Now, if British intelligence is in the habit of providing leadership to 'subversive elements' within the United Kingdom, it would make sense for the CIA to control from above the activities of its foreign 'enemies'. I am not suggesting that control of Carlos and his Commando Boudia, or interlocking groups such as the JRA, was necessarily as direct as that exerted on the Italian Red Brigades. However, since it was the Anglo-American security establishment who reaped the major propaganda benefits from the media 'happenings' of 'Terror International', it would not be surprising to discover that they pulled at least some of the strings animating the PFLP puppet. It was in the spooks interest to perpetuate the cold war and they quickly created a minor cultural industry in the form of books and articles linking 'international terrorism' to Moscow. That they were well placed to maximise the propaganda potential of 'terrorism' is made readily evident by works such as Stephen Dorril's The Silent Conspiracy: Inside the Intelligence Services in the 1990s: 'Journalism has been a natural recruiting ground for the security services. John le Carre, who worked for M16 between 1960 and 1964, has made the astonishing statement that 'the British Secret Service controlled large sections of the press, just as they may do today'. In 1975, following Senate hearings on the CIA which had revealed the extent of agency recruitment of both American and British journalists, sources let it be known that half the foreign staff of a British daily were on the MI6 payroll. In the mid-eighties, the present author was given, by a senior Observer journalist, a list of five foreign affairs journalists on a Sunday newspaper who had acted as correspondents for the intelligent services. No doubt the practice continues to this day.' Certainly, as recently as this month, the British journalist Patrick Seale felt it necessary to issue a statement denying that he ran MI6's Beirut bureau when he was the Observers Middle East correspondent.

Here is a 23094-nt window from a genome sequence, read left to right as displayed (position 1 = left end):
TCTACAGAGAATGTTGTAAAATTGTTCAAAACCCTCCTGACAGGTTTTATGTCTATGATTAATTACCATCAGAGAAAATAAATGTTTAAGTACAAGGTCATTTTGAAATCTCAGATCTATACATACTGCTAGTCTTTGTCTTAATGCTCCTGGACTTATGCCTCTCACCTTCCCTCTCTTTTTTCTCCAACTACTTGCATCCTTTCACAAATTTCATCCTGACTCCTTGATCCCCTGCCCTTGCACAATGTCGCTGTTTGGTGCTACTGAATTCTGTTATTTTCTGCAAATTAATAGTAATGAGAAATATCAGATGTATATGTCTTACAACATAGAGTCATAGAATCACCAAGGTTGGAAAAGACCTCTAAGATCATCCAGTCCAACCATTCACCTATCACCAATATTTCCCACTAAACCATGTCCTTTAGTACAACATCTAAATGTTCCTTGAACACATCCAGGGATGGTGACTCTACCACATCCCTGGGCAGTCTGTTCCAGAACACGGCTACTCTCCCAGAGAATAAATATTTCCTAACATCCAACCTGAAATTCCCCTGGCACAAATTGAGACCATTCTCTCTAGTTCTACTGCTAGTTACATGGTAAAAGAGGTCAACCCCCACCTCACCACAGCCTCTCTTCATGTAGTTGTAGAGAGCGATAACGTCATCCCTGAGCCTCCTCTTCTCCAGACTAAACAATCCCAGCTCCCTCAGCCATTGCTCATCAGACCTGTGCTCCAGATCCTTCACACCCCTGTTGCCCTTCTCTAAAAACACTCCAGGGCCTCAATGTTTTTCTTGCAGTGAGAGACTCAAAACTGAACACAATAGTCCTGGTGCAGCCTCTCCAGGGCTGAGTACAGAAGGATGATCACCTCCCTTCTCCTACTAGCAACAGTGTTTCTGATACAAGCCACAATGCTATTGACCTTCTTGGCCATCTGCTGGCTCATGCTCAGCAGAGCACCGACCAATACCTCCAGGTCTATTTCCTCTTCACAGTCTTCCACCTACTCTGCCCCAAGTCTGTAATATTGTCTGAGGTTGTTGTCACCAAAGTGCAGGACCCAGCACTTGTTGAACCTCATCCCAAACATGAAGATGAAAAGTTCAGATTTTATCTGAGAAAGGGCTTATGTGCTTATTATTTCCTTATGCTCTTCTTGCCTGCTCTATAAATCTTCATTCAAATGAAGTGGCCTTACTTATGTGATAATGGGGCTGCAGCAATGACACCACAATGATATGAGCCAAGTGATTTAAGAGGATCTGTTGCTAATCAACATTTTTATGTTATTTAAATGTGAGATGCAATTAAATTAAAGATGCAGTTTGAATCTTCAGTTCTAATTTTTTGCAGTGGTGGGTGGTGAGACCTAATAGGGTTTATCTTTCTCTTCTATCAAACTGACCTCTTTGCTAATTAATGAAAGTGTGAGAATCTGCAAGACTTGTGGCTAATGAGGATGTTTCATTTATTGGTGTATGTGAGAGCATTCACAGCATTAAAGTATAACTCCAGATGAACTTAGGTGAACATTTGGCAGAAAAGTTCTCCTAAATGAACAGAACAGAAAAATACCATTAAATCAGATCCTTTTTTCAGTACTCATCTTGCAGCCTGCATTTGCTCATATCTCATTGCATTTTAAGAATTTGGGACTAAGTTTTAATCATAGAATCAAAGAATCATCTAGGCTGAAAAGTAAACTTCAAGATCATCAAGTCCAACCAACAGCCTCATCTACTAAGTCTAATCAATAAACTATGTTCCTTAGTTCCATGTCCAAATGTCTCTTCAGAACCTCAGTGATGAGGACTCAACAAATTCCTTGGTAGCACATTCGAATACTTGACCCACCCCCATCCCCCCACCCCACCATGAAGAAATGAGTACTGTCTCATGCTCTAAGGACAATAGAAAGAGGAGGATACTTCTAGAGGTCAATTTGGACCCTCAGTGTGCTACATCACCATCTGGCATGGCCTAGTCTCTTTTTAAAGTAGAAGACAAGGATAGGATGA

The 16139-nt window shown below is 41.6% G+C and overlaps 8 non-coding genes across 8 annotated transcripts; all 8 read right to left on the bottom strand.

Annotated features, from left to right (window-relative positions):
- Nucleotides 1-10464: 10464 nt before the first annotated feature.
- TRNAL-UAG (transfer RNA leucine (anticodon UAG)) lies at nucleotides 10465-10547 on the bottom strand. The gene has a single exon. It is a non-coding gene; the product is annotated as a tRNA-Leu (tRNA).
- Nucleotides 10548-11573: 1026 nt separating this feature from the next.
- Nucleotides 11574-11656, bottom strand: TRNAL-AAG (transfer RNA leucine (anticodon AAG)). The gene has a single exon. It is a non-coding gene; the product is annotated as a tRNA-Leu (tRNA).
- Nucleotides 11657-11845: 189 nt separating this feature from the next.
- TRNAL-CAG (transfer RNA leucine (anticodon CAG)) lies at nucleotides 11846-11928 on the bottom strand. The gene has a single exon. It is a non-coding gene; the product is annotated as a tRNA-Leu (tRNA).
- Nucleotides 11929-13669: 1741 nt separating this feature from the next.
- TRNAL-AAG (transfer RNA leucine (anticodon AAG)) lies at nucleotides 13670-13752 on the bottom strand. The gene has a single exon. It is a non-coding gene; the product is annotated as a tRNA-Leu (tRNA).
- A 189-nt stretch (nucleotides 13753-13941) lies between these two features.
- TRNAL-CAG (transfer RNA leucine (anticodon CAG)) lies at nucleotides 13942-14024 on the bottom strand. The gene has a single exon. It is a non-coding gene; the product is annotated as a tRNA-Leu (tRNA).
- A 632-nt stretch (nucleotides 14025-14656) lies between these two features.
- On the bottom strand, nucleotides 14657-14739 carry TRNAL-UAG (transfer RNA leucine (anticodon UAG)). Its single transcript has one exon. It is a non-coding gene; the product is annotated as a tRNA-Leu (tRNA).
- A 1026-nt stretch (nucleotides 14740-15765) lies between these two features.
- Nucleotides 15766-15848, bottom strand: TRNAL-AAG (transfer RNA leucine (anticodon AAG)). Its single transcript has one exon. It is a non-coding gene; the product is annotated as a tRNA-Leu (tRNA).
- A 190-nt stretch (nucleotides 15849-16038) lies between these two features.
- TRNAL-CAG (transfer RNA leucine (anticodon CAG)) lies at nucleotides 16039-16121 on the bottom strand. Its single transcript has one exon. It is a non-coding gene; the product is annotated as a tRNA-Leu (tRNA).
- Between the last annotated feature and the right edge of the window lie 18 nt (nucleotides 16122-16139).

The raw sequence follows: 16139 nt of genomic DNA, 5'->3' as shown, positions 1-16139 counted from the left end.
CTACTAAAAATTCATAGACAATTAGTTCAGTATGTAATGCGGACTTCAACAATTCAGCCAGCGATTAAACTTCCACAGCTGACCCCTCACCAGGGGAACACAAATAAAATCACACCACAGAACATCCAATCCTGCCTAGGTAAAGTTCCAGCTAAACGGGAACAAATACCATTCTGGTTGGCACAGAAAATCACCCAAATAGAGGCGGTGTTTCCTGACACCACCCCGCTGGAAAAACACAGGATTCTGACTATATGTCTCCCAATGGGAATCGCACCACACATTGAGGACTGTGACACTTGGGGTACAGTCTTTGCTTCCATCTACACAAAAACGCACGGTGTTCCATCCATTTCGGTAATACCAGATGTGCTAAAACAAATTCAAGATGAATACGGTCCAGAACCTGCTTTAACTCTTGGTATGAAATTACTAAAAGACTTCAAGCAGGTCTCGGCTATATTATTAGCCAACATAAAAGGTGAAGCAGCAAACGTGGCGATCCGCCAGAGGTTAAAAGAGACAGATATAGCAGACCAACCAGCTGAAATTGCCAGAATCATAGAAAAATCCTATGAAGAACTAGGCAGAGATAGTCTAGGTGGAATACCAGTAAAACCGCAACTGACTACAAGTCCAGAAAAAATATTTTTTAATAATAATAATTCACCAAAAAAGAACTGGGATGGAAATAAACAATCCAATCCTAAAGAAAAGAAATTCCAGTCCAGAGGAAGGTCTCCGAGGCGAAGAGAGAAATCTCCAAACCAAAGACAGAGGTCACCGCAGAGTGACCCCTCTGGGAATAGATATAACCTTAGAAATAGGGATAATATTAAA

However, intelligence influence in the publishing industry extents well beyond the employment of journalists to gather data and spread disinformation through the press. A Sunday Times feature of 19/9/93 by Nigel West entitled 'Literary Agents', revealed that a good many novelists, particularly those working in the thriller genre, were security service employees. This article appeared to be partially inspired by a more detailed account of the phenomena given in a 1987 book by Anthony Masters called Literary Agents: The Novelist as Spy. Many spy thrillers are little more than Anglo-American intelligence propaganda, and a pertinent example is the 1976 publication Carlos Terror International by Dennis Eisenberg and Eli Landau, promoted with the blurb: 'the novel that is closer to the truth than anyone dares to believe!' The book name checks urban guerrilla groups from across the world: 'As for West Germany, there have been indications that the Baader-Meinhof murder-gang are again gaining in strength'. The inevitable conclusion is the 'same we would reach if we had an interest in weakening the West and fostering anarchy - unite all these factors under one umbrella - an umbrella known as Terror International'.

However, whether or not it was directly controlled by the CIA, 'Terror International' was more than simply a vehicle for cold war propaganda which sought to justify increased surveillance and other repressive measures in the western 'democracies', while simultaneously helping to secure those all important increases in 'defence' and espionage budgets. The Jackal's greatest personal triumph was the raid on the OPEC headquarters in Vienna in December 1975. Once the building had been stormed, the hostages were divided into four categories; Friends, Enemies, Neutrals and Austrians. The 'Friends' were the Libyans, Algerians, Iraqis and Kuwaitis. The enemies were the officials representing Saudi Arabia, Iran, Abu Dhabi and Qatar. In this way, the activities of 'Terror International' were perfectly suited to protecting the interests of the Anglo-American establishment. The PFLP and their inner circle in Europe were a not unimportant factor in reinforcing those divisions that already existed between a number of middle eastern states. In this way, Carlos and his associates assisted in minimising the chances of OPEC functioning as an effective oil cartel.